i just left dachlt you know, you have seen me. been all over the place you. decided to stay home. that's okay. but i will tell you -- i have been all over. i have met some of the greatest people i will ever meet. and they are very, very upset with what their politicians have told them and what their politicians have done. >> i think, i think, donald just criticize me for preparing for this debate. and yes, i did. and you know what else prepared for? i prepared to be president. and i think that's a good thing. >> the birth certificate was produced in 2011. you continue to tell the story and question the president's legitimacy in 2012, 13, 14, 15, recently as january. the question is, what changed
and i was the one that got him to produce the birth certificate. hillary clinton also fought it. everybody mainstream will say that's not true. it's true. sydney bloomenthal sent a reporter. you have to take a look at cnn, the last week, interview with your former campaign manager, and she was involved. but just like she can't bring back jobs, she can't produce. i think i did a great job and a great service, not only for the country but even for the president. in getting him to produce his birth certificate. >> secretary clinton. >> well, just listen to what you heard. and clearly, as donald just admitted he knew he was going to stand on the debate stage and lester holt was going to be asking us questions. he tried to put the whole racist, birther lie to bed. but it can't be dismissed that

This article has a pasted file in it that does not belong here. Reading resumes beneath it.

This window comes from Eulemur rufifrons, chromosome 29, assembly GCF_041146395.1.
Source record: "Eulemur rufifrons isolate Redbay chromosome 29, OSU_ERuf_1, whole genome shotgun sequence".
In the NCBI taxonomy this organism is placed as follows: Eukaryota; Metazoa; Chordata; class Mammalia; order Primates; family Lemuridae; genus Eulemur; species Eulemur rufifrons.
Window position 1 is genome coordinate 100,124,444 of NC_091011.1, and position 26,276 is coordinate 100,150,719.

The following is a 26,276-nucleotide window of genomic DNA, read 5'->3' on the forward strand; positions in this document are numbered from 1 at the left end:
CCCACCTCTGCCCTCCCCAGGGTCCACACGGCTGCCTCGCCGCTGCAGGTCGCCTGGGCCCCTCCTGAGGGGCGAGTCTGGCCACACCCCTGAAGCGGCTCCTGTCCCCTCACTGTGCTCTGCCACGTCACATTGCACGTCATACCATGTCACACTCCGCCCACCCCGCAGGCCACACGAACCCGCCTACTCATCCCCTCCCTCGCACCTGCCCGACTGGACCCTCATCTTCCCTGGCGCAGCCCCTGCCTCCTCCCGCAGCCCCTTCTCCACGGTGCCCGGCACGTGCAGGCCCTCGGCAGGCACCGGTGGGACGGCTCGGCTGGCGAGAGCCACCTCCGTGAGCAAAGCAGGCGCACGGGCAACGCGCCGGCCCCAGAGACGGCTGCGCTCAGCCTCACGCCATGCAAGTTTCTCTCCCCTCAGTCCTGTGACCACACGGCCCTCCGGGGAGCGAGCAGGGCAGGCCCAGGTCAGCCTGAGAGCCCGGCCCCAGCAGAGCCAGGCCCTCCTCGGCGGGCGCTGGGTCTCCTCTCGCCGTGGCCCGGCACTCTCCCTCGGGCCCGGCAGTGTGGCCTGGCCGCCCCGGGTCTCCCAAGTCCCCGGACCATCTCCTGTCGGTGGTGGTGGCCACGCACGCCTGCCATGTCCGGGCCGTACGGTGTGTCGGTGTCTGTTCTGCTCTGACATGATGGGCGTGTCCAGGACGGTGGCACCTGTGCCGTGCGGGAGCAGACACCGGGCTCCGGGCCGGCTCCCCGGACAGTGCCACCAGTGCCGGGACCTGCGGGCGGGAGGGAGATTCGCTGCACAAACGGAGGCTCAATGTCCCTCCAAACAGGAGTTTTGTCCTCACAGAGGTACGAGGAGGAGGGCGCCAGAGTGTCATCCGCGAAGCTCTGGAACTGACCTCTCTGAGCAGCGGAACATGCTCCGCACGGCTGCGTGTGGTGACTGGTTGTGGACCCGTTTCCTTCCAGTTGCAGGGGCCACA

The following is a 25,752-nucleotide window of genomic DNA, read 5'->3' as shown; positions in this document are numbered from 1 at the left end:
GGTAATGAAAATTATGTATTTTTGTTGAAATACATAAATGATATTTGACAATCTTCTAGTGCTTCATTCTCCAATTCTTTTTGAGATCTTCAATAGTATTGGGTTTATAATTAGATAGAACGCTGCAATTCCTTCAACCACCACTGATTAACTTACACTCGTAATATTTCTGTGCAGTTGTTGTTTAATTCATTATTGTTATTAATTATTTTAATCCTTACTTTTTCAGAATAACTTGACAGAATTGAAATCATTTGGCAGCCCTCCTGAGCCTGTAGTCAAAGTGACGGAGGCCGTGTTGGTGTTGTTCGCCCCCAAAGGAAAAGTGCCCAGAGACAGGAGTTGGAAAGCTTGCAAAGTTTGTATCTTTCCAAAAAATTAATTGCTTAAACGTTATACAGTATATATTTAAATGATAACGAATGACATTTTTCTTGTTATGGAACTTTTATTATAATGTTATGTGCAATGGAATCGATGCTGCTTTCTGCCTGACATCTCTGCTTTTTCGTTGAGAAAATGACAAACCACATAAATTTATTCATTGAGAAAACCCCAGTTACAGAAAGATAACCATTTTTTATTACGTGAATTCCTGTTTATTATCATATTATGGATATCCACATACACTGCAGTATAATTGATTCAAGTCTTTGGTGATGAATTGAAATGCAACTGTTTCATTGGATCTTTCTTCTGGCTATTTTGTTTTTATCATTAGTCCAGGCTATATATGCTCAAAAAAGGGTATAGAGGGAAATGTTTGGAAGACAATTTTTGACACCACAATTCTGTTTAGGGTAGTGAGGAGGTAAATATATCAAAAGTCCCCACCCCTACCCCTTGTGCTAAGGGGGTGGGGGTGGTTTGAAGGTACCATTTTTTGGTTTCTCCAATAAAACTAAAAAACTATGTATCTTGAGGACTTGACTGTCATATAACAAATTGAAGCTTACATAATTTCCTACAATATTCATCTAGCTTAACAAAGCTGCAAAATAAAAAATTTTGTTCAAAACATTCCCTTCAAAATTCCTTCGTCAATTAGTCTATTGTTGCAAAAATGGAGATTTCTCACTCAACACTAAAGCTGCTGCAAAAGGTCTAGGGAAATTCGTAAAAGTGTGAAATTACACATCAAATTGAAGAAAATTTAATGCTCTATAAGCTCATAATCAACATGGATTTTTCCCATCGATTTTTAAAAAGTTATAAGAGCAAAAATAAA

he has really started his political activity based on this racist lie that our first black president was not an american citizen. there was absolutely no evidence for it. but he persisted. he persisted year after year. because some of his supporters, people that he was trying to bring into his fold, apparently, believed it or wanted to believe it. in preparing for this, some of your debates against barack obama, you treated him with terrible disrespect. i watch the way you talk now how lovely everything is and how wonderful you are. it doesn't work that way. you were after him, you were trying to, you even sent out, your campaign sent out pictures of him in a certain garb. very famous pictures. i don't think you can deny that.
thou it really doesn't work? >> we'll have more of the presidential debate in just a moment. you are watching the cbs this is lulu, our newest dog. mom didn't want another dog. she said it's too much work. lulu's hair just floats. uhh help me! (doorbell) mom, check this out. wow. swiffer sweeper, and dusters. this is what i'm talking about. look at that. sticks to this better than it sticks to lulu. that's your hair lulu! mom, can we have another dog?
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welcome back to the "overnight news." i'm michelle miller. no secret donald trump and russian president vladamir putin admire one another. putin is not the only russian who what vote republican this year if he could. charlie d'agata introduces us to one of stars. one of donald trump's biggest fans is also one of russia's biggest stars. ? ? >> number one in this country. ha-ha. >> his wide-eyed enthusiasm for the republican candidate goes back 22 years when he performed at trump's taj mahal casino in atlantic city.